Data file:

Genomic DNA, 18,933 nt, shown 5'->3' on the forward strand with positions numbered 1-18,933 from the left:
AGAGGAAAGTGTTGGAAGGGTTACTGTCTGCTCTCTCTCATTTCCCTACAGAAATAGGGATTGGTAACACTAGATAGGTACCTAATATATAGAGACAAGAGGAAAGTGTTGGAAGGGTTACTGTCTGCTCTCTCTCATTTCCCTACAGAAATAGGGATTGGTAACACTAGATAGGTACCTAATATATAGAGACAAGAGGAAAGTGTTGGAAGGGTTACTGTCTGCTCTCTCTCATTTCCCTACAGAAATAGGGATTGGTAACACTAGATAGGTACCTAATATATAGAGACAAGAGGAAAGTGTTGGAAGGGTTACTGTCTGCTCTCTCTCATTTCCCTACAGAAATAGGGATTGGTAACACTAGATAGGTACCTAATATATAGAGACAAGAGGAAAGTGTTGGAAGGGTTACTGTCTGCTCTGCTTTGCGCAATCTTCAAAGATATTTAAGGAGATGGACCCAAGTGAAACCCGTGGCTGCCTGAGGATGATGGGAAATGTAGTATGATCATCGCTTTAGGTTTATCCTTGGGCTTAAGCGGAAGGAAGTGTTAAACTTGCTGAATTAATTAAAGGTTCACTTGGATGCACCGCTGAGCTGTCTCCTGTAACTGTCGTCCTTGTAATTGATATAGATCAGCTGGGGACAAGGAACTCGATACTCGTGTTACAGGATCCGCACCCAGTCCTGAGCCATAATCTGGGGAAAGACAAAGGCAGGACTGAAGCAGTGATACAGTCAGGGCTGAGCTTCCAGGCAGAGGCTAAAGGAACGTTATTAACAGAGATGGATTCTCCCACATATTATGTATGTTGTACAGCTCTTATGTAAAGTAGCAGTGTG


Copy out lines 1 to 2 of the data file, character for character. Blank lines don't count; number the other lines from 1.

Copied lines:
Genomic DNA, 18,933 nt, shown 5'->3' on the forward strand with positions numbered 1-18,933 from the left:
AGAGGAAAGTGTTGGAAGGGTTACTGTCTGCTCTCTCTCATTTCCCTACAGAAATAGGGATTGGTAACACTAGATAGGTACCTAATATATAGAGACAAGAGGAAAGTGTTGGAAGGGTTACTGTCTGCTCTCTCTCATTTCCCTACAGAAATAGGGATTGGTAACACTAGATAGGTACCTAATATATAGAGACAAGAGGAAAGTGTTGGAAGGGTTACTGTCTGCTCTCTCTCATTTCCCTACAGAAATAGGGATTGGTAACACTAGATAGGTACCTAATATATAGAGACAAGAGGAAAGTGTTGGAAGGGTTACTGTCTGCTCTCTCTCATTTCCCTACAGAAATAGGGATTGGTAACACTAGATAGGTACCTAATATATAGAGACAAGAGGAAAGTGTTGGAAGGGTTACTGTCTGCTCTGCTTTGCGCAATCTTCAAAGATATTTAAGGAGATGGACCCAAGTGAAACCCGTGGCTGCCTGAGGATGATGGGAAATGTAGTATGATCATCGCTTTAGGTTTATCCTTGGGCTTAAGCGGAAGGAAGTGTTAAACTTGCTGAATTAATTAAAGGTTCACTTGGATGCACCGCTGAGCTGTCTCCTGTAACTGTCGTCCTTGTAATTGATATAGATCAGCTGGGGACAAGGAACTCGATACTCGTGTTACAGGATCCGCACCCAGTCCTGAGCCATAATCTGGGGAAAGACAAAGGCAGGACTGAAGCAGTGATACAGTCAGGGCTGAGCTTCCAGGCAGAGGCTAAAGGAACGTTATTAACAGAGATGGATTCTCCCACATATTATGTATGTTGTACAGCTCTTATGTAAAGTAGCAGTGTG